From Associated Press:
The Supreme Court’s conservative majority on Wednesday signaled it would uphold Mississippi’s 15-week ban on abortion and may go much further to overturn the nationwide right to abortion that has existed for nearly 50 years. The fate of the court’s historic 1973 Roe v. Wade decision legalizing abortion throughout the United States and its 1992 ruling in Planned Parenthood v. Casey, which reaffirmed Roe, probably won’t be known until next June.
But after nearly two hours of arguments, all six conservative justices, including three appointed by former President Donald Trump, indicated they would uphold the Mississippi law. At the very least, such a decision would undermine Roe and Casey, which allow states to regulate but not ban abortion up until the point of viability, at roughly 24 weeks. And there was also substantial support among the conservative justices for getting rid of Roe and Casey altogether.
From Catholic News Service:
WASHINGTON (CNS) — When the Supreme Court hears oral arguments Dec. 1 for the biggest abortion case in decades, all eyes — and ears — will be on the court.
Diocesan websites across the country have posted links to the arguments as well as churches where prayers will be taking place at this time. Several dioceses also encouraged Catholics to take part in an online national prayer event in mid-November to pray for the outcome of this decision.
Reaction on social media, multiple briefs in support and opposition to the case and the likely presence of protesters and supporters on the court’s steps Dec. 1 are just a small indication of how divided the nation is on abortion and on the court’s potential to significantly restrict it or perhaps even overturn Roe v. Wade.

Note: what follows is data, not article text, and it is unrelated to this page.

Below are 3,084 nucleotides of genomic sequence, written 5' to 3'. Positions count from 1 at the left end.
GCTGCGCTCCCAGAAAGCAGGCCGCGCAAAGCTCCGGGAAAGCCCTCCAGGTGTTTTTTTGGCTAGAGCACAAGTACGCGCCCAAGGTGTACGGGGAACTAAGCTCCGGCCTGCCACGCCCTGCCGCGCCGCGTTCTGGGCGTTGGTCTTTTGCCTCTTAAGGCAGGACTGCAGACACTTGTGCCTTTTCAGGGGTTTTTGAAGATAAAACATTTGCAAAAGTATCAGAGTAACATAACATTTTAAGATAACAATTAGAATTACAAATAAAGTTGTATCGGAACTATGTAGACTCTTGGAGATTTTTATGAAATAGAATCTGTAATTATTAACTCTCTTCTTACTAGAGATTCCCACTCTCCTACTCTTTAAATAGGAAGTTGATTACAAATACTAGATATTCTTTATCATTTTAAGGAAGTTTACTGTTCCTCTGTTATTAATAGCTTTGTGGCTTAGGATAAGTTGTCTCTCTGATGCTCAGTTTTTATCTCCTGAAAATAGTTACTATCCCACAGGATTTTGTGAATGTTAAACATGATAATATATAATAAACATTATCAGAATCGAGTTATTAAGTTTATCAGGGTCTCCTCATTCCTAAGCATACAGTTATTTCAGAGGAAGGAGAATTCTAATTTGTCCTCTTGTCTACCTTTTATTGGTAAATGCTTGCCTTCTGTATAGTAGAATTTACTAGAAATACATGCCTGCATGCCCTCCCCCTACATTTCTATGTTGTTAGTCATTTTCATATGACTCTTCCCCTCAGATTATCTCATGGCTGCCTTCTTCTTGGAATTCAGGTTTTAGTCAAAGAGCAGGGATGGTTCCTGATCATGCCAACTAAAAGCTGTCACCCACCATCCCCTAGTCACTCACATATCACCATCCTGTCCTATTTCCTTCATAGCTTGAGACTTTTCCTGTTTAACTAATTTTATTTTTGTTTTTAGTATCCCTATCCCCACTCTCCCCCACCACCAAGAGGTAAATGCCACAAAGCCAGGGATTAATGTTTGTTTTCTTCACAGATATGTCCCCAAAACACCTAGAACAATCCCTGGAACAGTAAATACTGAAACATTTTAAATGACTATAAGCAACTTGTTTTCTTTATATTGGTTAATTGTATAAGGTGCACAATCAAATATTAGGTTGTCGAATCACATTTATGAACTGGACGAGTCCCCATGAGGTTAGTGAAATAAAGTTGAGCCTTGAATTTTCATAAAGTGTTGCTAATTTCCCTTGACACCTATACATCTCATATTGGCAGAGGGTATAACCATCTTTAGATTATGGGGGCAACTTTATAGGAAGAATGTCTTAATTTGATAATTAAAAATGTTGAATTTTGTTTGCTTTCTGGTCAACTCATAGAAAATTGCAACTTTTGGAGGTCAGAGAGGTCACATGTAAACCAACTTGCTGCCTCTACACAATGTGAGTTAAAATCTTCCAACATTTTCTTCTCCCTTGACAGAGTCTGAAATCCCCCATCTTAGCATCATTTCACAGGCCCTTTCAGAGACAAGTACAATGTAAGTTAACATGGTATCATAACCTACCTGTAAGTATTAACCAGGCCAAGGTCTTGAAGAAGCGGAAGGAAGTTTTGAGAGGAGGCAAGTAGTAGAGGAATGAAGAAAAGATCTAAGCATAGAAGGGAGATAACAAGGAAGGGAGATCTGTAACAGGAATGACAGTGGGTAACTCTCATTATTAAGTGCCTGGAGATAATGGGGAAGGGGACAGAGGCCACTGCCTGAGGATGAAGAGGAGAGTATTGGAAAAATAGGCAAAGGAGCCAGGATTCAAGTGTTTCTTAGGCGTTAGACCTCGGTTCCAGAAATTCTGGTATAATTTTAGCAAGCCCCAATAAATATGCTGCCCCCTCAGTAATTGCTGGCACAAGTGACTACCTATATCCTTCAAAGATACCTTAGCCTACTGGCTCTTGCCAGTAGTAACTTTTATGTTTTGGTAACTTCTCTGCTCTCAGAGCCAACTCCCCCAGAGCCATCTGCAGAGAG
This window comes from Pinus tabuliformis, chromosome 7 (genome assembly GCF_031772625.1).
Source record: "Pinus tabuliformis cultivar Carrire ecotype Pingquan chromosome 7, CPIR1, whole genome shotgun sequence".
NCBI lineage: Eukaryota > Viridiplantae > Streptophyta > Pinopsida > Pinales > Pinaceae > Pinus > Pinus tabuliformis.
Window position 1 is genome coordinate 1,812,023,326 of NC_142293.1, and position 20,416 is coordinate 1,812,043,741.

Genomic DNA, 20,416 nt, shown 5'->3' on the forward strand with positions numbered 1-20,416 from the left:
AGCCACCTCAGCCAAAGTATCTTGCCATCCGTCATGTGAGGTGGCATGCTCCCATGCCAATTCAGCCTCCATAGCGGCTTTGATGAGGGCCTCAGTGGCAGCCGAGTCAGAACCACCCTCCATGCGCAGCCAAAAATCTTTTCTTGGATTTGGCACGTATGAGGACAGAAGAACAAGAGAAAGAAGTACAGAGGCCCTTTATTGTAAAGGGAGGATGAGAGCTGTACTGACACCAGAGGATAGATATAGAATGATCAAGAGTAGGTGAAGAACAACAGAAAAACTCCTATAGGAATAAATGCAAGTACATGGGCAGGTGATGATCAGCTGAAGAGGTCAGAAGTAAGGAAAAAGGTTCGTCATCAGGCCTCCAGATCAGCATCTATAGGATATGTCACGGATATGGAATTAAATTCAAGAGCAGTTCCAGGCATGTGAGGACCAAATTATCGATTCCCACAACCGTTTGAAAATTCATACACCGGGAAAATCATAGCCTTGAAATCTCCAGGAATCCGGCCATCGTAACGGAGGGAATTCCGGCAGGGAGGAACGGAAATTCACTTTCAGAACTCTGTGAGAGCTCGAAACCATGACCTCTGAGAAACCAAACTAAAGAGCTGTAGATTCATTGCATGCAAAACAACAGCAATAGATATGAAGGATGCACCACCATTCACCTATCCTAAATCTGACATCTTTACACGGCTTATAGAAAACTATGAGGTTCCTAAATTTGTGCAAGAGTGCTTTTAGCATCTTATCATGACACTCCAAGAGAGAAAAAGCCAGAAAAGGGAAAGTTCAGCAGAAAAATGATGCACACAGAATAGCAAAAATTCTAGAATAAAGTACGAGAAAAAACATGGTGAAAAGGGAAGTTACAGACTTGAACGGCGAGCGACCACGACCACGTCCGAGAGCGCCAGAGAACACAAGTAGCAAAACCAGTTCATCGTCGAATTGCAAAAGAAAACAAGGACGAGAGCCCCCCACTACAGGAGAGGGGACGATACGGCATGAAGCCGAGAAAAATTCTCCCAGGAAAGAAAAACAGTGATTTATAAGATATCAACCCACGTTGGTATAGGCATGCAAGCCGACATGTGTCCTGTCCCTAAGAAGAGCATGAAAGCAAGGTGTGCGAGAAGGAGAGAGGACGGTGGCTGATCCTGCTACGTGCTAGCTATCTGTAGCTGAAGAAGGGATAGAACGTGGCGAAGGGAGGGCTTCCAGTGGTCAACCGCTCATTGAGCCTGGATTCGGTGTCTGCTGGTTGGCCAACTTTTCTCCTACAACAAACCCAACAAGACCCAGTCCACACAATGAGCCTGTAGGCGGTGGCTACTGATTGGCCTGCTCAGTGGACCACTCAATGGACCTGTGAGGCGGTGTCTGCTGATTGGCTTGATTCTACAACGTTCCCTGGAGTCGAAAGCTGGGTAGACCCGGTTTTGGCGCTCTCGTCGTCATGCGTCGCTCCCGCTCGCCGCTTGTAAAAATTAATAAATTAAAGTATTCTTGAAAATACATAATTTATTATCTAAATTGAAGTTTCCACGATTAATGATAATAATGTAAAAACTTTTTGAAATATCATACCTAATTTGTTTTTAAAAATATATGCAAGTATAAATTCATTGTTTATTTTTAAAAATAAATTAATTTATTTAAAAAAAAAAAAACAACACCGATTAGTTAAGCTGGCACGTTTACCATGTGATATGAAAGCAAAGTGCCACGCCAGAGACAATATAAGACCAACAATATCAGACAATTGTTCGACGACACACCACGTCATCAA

The case before the nation’s high court, Dobbs v. Jackson Women’s Health Organization, is an appeal from Mississippi to keep its ban on abortions after 15 weeks of pregnancy. This ban was struck down by a federal District Court in Mississippi in 2018 and upheld a year later by the New Orleans-based U.S. Court of Appeals for the 5th Circuit.
The Mississippi law is being challenged by the state’s only abortion facility, the Jackson Women’s Health Organization.
When the court announced this spring that it would take this case, after considering it more than a dozen times since 2020, the justices said they would only review one of the three questions presented to them: “Whether all previability prohibitions on elective abortions are unconstitutional.”
That point of viability — when a fetus is said to be able to survive on its own — is key because the Supreme Court has consistently ruled that states cannot restrict abortion before 24 weeks, or when a fetus could survive on its own. Mississippi’s ban on abortions after 15 weeks is more restrictive than current law.
If the court sides with Mississippi, it would be the first time the court would allow an abortion ban before the point of viability and could lay the groundwork for other abortion restrictions that other states could follow.
From Fox News:
.@SenatorShaheen on new abortion restrictions going into effect in N.H. & the upcoming Dobbs v. Jackson Women’s Health Organization case: “I think if you want to see a revolution, go ahead, outlaw Roe v. Wade and see what the response is…” #NHPolitics #WMUR pic.twitter.com/O7weoVuOSk
— Adam Sexton (@AdamSextonWMUR) November 29, 2021
Sen. Jeanne Shaheen, D-N.H., issued a warning to the Supreme Court days before oral arguments in a potential landmark abortion case, claiming that a “revolution” will take place if the high court overturns existing precedent.
During a virtual event Monday featuring New Hampshire’s entire House and Senate delegation, WMUR reporter Adam Sexton had asked if public debate over abortion had “muted” due to many people in the U.S. only knowing life post-Roe v. Wade. Shaheen asserted that nothing would be muted about the reaction to a possible overturning of that decision. Wednesday’s case, Dobbs v. Jackson Women’s Health, centers on a Mississippi law that clearly challenges Roe by banning abortion after 15 weeks.